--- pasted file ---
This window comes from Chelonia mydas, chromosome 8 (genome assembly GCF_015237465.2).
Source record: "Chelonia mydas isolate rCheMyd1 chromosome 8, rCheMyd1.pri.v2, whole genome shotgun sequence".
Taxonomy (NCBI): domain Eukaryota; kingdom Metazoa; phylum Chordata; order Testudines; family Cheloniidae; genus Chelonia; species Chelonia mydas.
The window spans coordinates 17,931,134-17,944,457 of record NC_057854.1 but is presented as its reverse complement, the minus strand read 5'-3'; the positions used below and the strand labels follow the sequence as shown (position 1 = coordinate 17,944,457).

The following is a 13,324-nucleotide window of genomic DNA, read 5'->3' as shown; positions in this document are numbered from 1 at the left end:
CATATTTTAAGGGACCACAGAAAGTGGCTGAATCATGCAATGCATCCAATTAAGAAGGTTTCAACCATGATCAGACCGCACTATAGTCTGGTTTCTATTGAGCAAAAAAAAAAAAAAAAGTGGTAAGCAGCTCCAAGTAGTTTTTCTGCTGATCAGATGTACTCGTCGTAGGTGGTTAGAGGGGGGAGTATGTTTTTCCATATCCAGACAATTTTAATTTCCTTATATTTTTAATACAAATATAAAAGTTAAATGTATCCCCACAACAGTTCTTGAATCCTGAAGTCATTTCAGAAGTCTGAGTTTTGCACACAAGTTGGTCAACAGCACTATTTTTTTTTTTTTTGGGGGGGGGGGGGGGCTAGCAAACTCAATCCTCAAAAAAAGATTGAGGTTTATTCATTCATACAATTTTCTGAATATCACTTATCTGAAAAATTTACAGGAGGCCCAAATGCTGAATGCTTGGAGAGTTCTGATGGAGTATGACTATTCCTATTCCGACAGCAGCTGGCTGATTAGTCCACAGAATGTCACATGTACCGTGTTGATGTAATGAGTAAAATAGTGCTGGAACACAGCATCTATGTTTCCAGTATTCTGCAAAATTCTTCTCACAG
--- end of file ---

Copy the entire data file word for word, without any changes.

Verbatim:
This window comes from Chelonia mydas, chromosome 8 (genome assembly GCF_015237465.2).
Source record: "Chelonia mydas isolate rCheMyd1 chromosome 8, rCheMyd1.pri.v2, whole genome shotgun sequence".
Taxonomy (NCBI): domain Eukaryota; kingdom Metazoa; phylum Chordata; order Testudines; family Cheloniidae; genus Chelonia; species Chelonia mydas.
The window spans coordinates 17,931,134-17,944,457 of record NC_057854.1 but is presented as its reverse complement, the minus strand read 5'-3'; the positions used below and the strand labels follow the sequence as shown (position 1 = coordinate 17,944,457).

The following is a 13,324-nucleotide window of genomic DNA, read 5'->3' as shown; positions in this document are numbered from 1 at the left end:
CATATTTTAAGGGACCACAGAAAGTGGCTGAATCATGCAATGCATCCAATTAAGAAGGTTTCAACCATGATCAGACCGCACTATAGTCTGGTTTCTATTGAGCAAAAAAAAAAAAAAAAGTGGTAAGCAGCTCCAAGTAGTTTTTCTGCTGATCAGATGTACTCGTCGTAGGTGGTTAGAGGGGGGAGTATGTTTTTCCATATCCAGACAATTTTAATTTCCTTATATTTTTAATACAAATATAAAAGTTAAATGTATCCCCACAACAGTTCTTGAATCCTGAAGTCATTTCAGAAGTCTGAGTTTTGCACACAAGTTGGTCAACAGCACTATTTTTTTTTTTTTTGGGGGGGGGGGGGGGCTAGCAAACTCAATCCTCAAAAAAAGATTGAGGTTTATTCATTCATACAATTTTCTGAATATCACTTATCTGAAAAATTTACAGGAGGCCCAAATGCTGAATGCTTGGAGAGTTCTGATGGAGTATGACTATTCCTATTCCGACAGCAGCTGGCTGATTAGTCCACAGAATGTCACATGTACCGTGTTGATGTAATGAGTAAAATAGTGCTGGAACACAGCATCTATGTTTCCAGTATTCTGCAAAATTCTTCTCACAG